Artists and songs for MGP revealed. Melodi Grand Prix national selection. Artists for Eesti Laul revealed. Songs for Eesti Laul released. Eesti Laul Semi-final 1 pre-selection.
Eesti Laul Semi-final 2 pre-selection. Eesti Laul national selection. Uuden Musiikin Kilpailu song selection. Georgian Idol artist selection. Artists for A Dal revealed.
A Dal — Heat 1 pre-selection. A Dal — Heat 2 pre-selection. A Dal — Heat 3 pre-selection. A Dal — Semi-final 1 pre-selection.
A Dal — Semi-final 2 pre-selection. A Dal national selection. The Next Star artist selection. Sanremo Giovani Night 1 pre-selection. Position 17 has the most victories, with 7.
Positions 25, 26 and 27 have not won either, but there have been very few finals with that many participants. A number of spin-offs and imitators of the Eurovision Song Contest have been produced over the years, some national and other international.
From Wikipedia, the free encyclopedia. Annual song competition held among the member countries of the European Broadcasting Union.
For the television exchange which the contest was named after, see Eurovision network. For the most recent contest, see Eurovision Song Contest For the upcoming contest, see Eurovision Song Contest For other uses, see Eurovision disambiguation.
History of the Eurovision Song Contest. List of countries in the Eurovision Song Contest. Entered at least once. Never entered, although eligible to do so.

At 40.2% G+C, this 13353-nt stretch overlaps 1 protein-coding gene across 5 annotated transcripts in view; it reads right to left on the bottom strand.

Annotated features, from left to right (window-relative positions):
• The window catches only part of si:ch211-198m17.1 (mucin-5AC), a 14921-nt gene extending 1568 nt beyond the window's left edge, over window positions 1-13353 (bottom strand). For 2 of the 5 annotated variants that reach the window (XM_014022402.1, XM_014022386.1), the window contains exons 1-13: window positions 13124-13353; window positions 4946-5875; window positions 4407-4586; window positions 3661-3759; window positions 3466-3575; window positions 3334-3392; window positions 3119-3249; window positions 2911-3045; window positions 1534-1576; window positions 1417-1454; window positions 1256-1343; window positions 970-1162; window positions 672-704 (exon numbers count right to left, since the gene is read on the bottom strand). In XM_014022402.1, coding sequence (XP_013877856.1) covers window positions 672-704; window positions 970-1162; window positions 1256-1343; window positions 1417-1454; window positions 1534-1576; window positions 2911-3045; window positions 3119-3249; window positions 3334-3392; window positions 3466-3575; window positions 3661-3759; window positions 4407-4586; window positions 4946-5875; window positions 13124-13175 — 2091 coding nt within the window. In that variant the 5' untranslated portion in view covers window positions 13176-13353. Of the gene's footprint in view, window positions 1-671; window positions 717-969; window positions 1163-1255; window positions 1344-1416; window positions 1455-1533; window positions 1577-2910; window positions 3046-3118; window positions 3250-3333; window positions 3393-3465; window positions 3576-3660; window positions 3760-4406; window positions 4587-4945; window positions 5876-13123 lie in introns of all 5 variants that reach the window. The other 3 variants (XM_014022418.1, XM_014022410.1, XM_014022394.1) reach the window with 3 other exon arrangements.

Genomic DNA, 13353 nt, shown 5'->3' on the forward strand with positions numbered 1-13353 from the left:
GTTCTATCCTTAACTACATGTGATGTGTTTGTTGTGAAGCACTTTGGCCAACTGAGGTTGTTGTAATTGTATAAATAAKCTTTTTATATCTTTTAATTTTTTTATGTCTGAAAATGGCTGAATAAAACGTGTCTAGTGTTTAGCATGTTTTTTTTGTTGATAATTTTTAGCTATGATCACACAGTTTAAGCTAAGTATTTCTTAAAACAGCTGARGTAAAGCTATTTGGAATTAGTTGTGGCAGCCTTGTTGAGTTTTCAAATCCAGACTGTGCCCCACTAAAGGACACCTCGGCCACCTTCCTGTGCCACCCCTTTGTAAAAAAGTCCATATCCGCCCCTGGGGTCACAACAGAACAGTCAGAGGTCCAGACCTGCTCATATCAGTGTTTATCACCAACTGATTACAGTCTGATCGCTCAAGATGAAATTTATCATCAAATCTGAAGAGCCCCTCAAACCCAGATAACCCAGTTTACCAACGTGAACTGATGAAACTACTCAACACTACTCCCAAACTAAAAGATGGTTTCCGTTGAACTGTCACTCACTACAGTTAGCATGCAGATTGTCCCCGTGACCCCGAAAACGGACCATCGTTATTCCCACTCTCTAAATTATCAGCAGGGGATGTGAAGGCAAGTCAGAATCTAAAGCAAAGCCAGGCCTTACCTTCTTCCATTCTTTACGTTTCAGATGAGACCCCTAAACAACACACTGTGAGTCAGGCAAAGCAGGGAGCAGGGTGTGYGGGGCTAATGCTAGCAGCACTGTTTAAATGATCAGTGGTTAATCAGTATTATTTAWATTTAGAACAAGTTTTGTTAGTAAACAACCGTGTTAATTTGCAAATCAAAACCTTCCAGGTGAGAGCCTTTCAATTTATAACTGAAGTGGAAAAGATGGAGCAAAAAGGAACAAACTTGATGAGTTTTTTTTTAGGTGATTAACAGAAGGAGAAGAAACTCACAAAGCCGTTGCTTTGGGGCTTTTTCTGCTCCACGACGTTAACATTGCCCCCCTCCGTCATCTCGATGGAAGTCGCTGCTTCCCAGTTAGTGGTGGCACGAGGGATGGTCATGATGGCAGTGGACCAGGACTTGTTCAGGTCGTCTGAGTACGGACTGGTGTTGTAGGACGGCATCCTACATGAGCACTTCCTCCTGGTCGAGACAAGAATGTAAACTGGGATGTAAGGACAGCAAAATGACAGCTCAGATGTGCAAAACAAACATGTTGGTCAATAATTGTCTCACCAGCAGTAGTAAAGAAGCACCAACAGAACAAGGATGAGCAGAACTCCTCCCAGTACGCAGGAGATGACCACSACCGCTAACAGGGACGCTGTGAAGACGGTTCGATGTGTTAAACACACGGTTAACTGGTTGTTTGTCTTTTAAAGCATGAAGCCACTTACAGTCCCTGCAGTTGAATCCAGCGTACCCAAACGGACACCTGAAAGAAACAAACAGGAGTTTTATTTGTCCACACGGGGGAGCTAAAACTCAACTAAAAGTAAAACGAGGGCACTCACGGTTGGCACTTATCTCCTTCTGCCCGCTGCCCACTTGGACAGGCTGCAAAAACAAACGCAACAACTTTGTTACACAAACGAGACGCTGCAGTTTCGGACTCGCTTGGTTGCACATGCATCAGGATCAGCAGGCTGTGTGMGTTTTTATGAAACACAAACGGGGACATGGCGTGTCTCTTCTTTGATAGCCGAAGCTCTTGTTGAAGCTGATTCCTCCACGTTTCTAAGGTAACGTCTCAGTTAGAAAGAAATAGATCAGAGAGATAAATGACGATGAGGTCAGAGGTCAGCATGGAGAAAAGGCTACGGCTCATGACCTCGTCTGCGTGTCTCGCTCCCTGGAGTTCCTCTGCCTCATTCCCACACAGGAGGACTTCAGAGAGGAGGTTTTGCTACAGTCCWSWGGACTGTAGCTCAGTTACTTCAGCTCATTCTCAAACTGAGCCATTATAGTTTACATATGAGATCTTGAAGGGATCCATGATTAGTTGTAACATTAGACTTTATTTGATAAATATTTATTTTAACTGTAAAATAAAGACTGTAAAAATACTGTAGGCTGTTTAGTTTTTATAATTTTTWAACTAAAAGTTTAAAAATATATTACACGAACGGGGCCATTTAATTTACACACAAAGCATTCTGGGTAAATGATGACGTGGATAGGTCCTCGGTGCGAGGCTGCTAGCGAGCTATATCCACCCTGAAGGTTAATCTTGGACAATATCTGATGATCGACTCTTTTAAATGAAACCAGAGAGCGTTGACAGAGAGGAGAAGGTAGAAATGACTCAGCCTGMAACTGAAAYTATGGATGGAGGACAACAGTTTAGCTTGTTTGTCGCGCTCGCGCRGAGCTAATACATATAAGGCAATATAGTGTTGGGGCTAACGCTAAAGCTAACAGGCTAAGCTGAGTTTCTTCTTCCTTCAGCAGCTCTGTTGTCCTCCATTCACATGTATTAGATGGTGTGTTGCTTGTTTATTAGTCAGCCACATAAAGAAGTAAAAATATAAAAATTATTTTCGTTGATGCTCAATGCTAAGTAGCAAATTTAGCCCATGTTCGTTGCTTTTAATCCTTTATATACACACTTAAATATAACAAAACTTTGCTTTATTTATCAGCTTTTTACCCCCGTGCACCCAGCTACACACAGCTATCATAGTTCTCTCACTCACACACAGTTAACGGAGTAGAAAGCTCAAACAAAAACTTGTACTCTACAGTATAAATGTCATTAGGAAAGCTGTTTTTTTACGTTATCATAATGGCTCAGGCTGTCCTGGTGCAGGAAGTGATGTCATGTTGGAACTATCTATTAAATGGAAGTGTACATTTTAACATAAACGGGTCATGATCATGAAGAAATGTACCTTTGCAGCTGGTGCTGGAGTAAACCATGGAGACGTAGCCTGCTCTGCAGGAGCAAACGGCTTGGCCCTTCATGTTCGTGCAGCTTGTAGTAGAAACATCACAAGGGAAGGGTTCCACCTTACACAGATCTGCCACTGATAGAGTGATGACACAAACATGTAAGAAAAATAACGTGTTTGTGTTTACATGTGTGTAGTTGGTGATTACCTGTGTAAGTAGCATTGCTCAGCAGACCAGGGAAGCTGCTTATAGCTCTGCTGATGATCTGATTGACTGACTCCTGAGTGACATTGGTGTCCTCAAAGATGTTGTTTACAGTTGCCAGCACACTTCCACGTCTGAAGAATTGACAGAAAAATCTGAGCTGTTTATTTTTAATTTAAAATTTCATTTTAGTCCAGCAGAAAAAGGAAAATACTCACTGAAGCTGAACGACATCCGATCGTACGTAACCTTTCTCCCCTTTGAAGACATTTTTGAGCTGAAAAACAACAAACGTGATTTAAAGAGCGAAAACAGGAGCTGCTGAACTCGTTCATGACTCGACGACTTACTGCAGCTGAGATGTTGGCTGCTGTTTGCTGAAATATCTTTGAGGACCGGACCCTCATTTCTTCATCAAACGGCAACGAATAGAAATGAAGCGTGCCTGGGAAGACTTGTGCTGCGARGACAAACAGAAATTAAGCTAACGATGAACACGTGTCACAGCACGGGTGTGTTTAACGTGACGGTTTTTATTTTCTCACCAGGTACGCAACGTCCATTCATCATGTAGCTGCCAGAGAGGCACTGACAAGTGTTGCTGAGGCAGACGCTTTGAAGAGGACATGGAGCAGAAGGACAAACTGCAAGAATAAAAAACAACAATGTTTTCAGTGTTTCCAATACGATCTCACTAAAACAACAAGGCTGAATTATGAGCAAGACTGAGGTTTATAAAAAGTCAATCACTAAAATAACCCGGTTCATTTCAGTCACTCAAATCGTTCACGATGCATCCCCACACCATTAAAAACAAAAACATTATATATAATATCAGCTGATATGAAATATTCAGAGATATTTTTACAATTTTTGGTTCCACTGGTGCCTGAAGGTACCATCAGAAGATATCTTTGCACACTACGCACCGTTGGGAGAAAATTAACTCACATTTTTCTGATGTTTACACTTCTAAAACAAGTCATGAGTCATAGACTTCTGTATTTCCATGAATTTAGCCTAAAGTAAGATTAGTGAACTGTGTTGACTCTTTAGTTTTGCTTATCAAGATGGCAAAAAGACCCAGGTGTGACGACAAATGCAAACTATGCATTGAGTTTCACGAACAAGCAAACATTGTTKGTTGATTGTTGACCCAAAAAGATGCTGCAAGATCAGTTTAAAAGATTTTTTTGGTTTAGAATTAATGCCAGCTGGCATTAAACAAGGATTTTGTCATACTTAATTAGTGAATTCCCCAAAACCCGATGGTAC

Entry intended, but later withdrew. Competed as a part of another country, but never as a sovereign country. List of host cities of the Eurovision Song Contest.
Rules of the Eurovision Song Contest. Languages in the Eurovision Song Contest. Voting at the Eurovision Song Contest.
Songs of Europe concert. The collusion between countries in Eurovision to Mutual neglect of score allocations in the Eurovision to Produced using the methods presented in  and  a network of the significant score deviations can be viewed over a time period of interest.
Archived from the original PDF on 28 May Retrieved 26 December Retrieved 18 July Retrieved 21 July Retrieved 22 July Retrieved 31 October Archived from the original on 25 May Retrieved 25 May Retrieved 8 May Museum of Broadcast Communications.
Archived from the original on 13 January Retrieved 15 July Archived from the original on 28 May Retrieved 21 August Daily Mail and General Trust.